By The Editorial Board
Rarely do companies ask to be taxed. But when the Houston Chronicle editorial board met with representatives from Exxon Mobil Corp. this week, we heard loud and clear their support for an across-the-board tax on carbon emissions.
This puts Exxon alongside other oil and gas companies like BP, Royal Dutch Shell, Total SA and Statoil in standing for a carbon tax. Now it is time for Congress to join their ranks.
"Based on everything we've looked at, this would be the policy step that makes the most sense," vice president of public and government affairs Ken Cohen said, paraphrasing the position of CEO Rex Tillerson. "Why? Because it is uniform. It can apply across all sectors of the economy. It sends the right signal to consumers. It sends the right signal to producers of energy. This is why we support it."
This attitude on a carbon tax, which Cohen said the company has held since 2009, is Exxon's contribution to the debate on how humanity should address global warming. The world's largest oil and gas company has moved beyond the question of whether man-made climate change is real. They're convinced.
"Climate change is real. The risk is real," Cohen said.
The growing presence of greenhouse gases like carbon dioxide in the Earth's atmosphere threatens to raise global temperatures and change the climate in ways that we can't predict. There's currently more carbon dioxide in the air than at any other point in human history. Even oil and gas companies, which inherently contribute to the problem, admit that now is the time for governments to implement policy that will curb these emissions.
However, if humanity wants to avoid the worst-case scenario, a carbon tax probably will not be enough. Capping the rise of global temperatures to 2 degrees centigrade has been the consensus out of the Paris climate change talks, which end this week. From what scientists know today, that's the upward limit if we want to effectively mitigate truly disastrous risks. Yet according to Pete Trelenberg, manager of environmental policy and planning at Exxon Mobil, the planet is currently on the path to a future that is probably 2-4 degrees warmer than it was before the industrial revolution.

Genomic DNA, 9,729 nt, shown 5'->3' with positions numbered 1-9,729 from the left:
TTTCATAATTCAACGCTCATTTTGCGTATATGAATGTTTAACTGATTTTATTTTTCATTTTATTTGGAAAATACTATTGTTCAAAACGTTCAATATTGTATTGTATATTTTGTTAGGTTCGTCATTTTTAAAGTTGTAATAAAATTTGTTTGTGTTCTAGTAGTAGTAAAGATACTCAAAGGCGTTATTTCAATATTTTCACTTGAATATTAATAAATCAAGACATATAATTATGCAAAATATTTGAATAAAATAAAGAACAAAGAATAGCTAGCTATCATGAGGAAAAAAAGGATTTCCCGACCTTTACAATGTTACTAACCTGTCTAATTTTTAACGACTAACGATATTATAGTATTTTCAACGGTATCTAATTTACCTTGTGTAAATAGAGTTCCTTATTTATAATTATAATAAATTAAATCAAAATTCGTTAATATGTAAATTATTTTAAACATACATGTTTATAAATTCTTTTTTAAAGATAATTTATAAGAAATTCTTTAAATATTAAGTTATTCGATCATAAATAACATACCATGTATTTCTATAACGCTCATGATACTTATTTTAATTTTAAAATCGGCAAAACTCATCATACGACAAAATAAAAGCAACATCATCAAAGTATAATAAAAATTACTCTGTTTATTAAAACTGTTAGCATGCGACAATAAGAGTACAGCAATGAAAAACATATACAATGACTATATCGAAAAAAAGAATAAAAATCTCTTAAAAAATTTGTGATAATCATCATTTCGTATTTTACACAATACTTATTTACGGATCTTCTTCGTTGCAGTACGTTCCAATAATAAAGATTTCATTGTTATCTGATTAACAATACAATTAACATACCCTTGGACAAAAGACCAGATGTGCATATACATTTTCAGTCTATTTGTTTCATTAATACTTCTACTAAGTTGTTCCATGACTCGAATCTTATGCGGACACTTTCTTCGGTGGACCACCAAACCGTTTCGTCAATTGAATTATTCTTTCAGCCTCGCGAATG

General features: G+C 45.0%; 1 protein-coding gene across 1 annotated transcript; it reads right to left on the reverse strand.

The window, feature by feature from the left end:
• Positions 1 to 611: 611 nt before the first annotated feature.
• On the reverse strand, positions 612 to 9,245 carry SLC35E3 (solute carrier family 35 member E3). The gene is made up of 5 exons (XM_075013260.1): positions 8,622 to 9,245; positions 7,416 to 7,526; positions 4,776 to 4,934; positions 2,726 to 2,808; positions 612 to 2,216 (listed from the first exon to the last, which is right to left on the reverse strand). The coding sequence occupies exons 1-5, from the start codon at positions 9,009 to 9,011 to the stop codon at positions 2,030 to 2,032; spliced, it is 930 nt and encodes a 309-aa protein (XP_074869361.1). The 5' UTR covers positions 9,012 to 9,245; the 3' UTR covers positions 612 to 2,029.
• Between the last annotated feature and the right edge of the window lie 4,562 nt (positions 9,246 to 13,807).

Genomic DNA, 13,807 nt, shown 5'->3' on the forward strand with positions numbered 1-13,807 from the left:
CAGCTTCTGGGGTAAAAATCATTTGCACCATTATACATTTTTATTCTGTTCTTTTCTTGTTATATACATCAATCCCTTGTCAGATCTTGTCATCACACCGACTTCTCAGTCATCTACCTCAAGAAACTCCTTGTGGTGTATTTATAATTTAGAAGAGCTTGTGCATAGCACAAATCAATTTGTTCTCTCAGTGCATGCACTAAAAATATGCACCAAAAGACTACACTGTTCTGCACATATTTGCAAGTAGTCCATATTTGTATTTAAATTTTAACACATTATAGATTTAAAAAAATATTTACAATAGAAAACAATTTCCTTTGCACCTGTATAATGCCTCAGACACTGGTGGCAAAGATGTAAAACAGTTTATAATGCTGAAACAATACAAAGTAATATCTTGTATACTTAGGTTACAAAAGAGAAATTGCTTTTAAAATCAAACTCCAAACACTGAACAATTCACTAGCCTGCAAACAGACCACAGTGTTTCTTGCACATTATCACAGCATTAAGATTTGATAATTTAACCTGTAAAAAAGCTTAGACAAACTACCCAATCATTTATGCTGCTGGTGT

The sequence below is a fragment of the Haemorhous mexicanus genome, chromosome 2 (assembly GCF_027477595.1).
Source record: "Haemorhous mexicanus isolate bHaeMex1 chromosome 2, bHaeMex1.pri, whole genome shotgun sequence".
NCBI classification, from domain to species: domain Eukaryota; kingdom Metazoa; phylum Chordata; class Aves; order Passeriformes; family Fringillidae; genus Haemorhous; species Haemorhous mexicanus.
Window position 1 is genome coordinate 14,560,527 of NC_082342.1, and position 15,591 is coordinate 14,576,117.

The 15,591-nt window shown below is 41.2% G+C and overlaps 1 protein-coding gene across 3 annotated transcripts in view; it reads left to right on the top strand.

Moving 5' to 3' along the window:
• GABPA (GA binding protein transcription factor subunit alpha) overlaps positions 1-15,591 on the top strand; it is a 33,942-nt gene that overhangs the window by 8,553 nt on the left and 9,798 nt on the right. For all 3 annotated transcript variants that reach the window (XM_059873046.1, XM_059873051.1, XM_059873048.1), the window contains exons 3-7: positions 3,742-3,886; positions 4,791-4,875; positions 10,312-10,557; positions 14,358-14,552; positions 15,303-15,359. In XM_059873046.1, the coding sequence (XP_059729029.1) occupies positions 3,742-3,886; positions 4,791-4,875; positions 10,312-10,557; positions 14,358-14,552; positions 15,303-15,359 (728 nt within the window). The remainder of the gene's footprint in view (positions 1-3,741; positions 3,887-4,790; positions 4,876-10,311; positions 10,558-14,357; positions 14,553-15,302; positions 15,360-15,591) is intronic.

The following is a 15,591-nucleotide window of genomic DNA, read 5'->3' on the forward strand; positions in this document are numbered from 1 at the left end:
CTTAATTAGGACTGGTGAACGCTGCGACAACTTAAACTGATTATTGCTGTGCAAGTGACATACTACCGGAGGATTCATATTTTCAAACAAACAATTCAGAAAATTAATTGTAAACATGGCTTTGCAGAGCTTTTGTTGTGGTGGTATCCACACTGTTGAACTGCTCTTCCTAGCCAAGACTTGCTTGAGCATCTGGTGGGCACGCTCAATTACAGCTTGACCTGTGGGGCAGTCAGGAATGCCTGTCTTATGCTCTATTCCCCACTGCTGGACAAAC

A carbon tax will have to come alongside investments in clean energy, power storage, better efficiency and decarbonization technology. If the right investments don't happen soon enough, harsher measures may be necessary down the line.
The government also has to start taking action now to protect the public against the almost inevitable changes to the planet. The real impact of climate change may not become apparent for several decades, but Exxon already is working to protect its long-term investments in the Houston area against the foreseeable consequences. Sea-level rise and the potential for stronger storms are the particular risks along the Gulf Coast. The Houston area needs to follow the private-sector example and consider what steps we can take today to preserve our city for future generations. Storm surge protection, such as the Ike Dike, should be at the top of the list.
Despite the buy-in from oil and gas companies, it will be an uphill climb to implement the right public policy. Anti-environmental groups once funded by Exxon, such as the Heartland Institute, still have a cadre of supporters who fight against any movement to regulate greenhouse gas emissions.
It is time to come to terms with reality.
No, there probably won't be any immediate catastrophe. Calls for a total shutdown of fossil fuels are unrealistic with today's technology and energy needs. But we have to start acting now to address the real challenges of man-made climate change.
Exxon thinks that a carbon tax will be an effective solution. What this tax looks like, however, is a question that must be reckoned with in Washington and in state governments. But when Exxon and its Big Oil sisters are pushing a tax, it's time to take it - and global warming - seriously.